American Palaces: The Age of Opulence

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Duration 01:10:21


Francis Morrone is an architectural historian and the author of thirteen books, including The New York Public Library: The Architecture and Decoration of the Stephen A. Schwarzman Building (with Henry Hope Reed). The former art and architecture critic for the New York Sun, Morrone was named one of the thirteen best tour guides in the world by Travel and Leisure magazine. He is the recipient of the Arthur Ross Award of the Institute of Classical Architecture and Art, the Landmarks Lion Award of the Historic Districts Council, and New York University’s Excellence in Teaching Award.



The Age of American Palaces

The Age of American Palaces ran from the 1890s through the 1920s: a time when the nation’s oligarchs built improbably splendid mansions and gardens in a golden age of building craftsmanship and landscape gardening. In this lavishly illustrated lecture, we will look at four of the most stupendous examples: The Breakers, in Newport, Rhode Island; Biltmore, in North Carolina; Vizcaya, in Miami; and Hearst Castle, in San Simeon, California.

History of American Palaces

We will also look at the people who built them: the clients (Cornelius Vanderbilt II, George Washington Vanderbilt, James Deering, and William Randolph Hearst), as well as the architects and landscape architects (Richard Morris Hunt, Frederick Law Olmsted, Paul Chalfin, Diego Suarez, and Julia Morgan). What do these palaces—all of them now open to the public—have to say to us today?



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sherry bauman

Age of Opulence

What an interesting and wonderful lecture by someone who really loves the subject. What a charming man. Super interesting facts and pictures presented. Just a WOW from beginning to end. Thank you so much for sharing this knowledge.

2 years ago
Mary Collins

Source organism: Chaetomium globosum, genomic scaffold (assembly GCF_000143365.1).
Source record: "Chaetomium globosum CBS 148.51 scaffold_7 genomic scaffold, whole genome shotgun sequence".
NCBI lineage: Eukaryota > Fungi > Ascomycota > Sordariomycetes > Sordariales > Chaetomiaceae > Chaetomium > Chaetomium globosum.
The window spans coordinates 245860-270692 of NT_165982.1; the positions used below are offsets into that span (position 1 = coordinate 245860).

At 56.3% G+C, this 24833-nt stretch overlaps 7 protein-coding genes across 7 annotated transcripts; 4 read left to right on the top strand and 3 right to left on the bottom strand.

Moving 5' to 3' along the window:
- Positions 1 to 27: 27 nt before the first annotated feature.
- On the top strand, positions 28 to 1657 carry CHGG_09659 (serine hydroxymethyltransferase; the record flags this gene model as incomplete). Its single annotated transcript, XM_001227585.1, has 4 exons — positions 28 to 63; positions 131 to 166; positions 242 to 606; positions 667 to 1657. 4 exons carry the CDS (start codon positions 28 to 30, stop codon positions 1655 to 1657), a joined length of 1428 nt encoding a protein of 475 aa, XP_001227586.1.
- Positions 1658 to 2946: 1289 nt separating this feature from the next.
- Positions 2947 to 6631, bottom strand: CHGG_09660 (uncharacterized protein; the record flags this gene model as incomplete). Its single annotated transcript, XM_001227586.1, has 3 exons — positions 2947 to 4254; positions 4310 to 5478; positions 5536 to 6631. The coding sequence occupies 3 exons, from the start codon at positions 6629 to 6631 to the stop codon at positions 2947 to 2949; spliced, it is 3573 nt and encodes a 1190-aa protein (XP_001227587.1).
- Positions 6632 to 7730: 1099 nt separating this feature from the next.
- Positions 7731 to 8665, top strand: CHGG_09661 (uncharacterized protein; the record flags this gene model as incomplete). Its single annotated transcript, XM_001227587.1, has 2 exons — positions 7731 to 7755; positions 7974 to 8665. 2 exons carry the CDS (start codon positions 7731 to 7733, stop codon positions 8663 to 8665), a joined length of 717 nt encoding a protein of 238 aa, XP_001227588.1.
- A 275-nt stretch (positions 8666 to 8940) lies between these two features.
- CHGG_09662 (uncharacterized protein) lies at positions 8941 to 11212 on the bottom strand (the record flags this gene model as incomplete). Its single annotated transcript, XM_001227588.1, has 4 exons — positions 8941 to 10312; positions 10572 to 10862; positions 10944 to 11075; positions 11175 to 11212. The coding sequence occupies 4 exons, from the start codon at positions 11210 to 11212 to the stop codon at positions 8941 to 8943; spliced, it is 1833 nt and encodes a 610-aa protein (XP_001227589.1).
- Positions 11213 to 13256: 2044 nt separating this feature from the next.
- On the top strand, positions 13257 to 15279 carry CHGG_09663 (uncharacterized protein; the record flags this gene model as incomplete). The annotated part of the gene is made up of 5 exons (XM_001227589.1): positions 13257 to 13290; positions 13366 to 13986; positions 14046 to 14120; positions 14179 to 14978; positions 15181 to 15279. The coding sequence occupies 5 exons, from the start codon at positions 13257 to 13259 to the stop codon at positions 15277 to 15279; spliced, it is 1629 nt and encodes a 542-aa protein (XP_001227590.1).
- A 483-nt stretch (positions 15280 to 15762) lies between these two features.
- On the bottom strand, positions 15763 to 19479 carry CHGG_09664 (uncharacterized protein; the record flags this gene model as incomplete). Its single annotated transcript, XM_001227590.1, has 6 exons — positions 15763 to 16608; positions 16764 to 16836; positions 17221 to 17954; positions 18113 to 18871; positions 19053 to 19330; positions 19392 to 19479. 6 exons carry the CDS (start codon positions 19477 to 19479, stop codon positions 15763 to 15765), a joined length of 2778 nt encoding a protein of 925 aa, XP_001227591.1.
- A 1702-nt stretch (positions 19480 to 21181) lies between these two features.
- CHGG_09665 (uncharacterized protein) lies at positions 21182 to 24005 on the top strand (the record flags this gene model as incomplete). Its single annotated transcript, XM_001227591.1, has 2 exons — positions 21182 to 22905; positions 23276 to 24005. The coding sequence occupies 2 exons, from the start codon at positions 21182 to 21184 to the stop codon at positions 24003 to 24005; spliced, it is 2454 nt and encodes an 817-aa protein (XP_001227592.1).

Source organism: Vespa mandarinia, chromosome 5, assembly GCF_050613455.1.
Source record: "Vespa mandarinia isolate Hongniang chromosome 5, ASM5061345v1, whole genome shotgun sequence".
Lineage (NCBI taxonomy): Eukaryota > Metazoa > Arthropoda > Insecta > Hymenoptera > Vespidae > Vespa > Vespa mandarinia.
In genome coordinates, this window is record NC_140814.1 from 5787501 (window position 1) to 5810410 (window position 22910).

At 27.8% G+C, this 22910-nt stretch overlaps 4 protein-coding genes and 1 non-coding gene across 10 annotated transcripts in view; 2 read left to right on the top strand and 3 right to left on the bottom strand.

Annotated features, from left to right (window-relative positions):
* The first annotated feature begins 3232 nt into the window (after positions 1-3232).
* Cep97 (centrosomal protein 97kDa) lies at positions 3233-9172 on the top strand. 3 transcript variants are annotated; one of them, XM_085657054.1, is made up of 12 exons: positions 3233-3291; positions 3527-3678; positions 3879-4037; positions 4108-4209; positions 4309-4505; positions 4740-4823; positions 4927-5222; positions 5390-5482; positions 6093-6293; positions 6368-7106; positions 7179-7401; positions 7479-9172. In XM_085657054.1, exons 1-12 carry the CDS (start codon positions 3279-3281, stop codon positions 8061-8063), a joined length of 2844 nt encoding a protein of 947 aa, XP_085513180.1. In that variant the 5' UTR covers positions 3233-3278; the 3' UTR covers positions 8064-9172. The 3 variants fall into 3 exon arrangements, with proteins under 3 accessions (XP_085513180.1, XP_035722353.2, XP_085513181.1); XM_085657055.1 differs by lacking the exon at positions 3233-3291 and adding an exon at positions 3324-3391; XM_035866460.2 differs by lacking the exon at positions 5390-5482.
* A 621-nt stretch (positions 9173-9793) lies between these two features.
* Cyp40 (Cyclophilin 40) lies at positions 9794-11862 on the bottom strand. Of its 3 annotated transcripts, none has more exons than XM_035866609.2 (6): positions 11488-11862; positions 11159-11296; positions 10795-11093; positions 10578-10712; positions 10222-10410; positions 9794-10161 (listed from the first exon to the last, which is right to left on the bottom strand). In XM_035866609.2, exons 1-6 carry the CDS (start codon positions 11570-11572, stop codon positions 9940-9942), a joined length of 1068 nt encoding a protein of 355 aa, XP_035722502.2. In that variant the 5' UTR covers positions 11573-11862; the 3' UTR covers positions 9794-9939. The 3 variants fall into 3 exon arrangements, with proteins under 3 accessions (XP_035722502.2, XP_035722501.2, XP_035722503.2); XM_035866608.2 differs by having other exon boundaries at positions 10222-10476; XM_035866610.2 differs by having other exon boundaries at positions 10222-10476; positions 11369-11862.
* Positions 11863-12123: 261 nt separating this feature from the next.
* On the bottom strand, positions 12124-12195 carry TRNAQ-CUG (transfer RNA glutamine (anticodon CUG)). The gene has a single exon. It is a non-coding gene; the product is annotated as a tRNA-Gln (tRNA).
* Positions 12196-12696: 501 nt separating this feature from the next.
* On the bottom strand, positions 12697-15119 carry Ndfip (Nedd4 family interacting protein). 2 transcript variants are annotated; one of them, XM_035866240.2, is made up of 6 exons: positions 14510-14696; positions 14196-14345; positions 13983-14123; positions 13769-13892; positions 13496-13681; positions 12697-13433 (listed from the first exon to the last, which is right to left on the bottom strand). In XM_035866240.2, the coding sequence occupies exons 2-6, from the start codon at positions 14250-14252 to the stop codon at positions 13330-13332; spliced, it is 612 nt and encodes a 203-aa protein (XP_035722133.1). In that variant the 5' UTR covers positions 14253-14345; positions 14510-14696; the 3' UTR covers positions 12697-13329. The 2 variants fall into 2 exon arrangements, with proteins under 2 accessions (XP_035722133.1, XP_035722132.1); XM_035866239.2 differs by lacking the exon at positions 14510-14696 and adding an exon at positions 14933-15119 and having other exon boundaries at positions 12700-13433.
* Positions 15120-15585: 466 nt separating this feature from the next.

I really enjoyed this presentation! Fast paced, informative, lots of beautiful pictures. Highly recommend

2 years ago
David Wilber

American Palaces

Wonderful topic; terrible presentation. The lecturer focused more on the owners than the palaces. We saw the overview of Hearst Castle for ten seconds, then were treated to several minutes of a California map while the speaker droned on about Hearst, his wife, his mistress, his friends, etc. Then, of course, he ran short of time and rushed through the photos of the castle. The presentations of the other palaces were similar. I was fascinated that in every instance, he included everyone’s middle name, married name, family members’ names and lineage ad nauseum.

Please do not invite him back.

2 years ago
Terrence Quinn

This was a fascinating lecture by a lecturer who is obviously extremely knowledgeable and passionate about his topic. I was enthralled the entire time. He is a rich source of architectural history and should be invited back. His stories about the personal lives of the Vanderbilts and Hearst added to the presentation. Thank you for an enjoyable hour.

2 years ago
Dick Grote

Why is camera pointed up his nose?

Great topic. But the speaker is out of focus and the camera is pointed so that we’re looking up his nose during the whole talk. Worse (almost) is that the image is blurry and never quite in focus. The technical quality is abysmal.

2 years ago
jeffrey goldstein

Very Enjoyable Presentation

Informative and great pics – Well done!

2 years ago
Lynne Ward

Wow! Wonderful houses

Excellent lecture by a charming and knowledgeable lecturer. There was a wealth of slides showing the gorgeousness of these ‘palaces’. Have made a list of them in order to visit once traveling becomes easier.

2 years ago
Eric L Hoover


This lecture was not only informative but was enlightening yet quite educational as well. Please come back and lecture again!

2 years ago

American Palaces

Very enjoyable and riveting. Looking forward to more lectures like this one.

1 year ago
barbara ann.fields

Good, Informative Lecture

I learned so much about the houses but I would like to k ow more about the peoples who did the actual work and their treatment and pay.
Thank you for the lecture and I look forward to seeing one of these houses some day.

1 year ago
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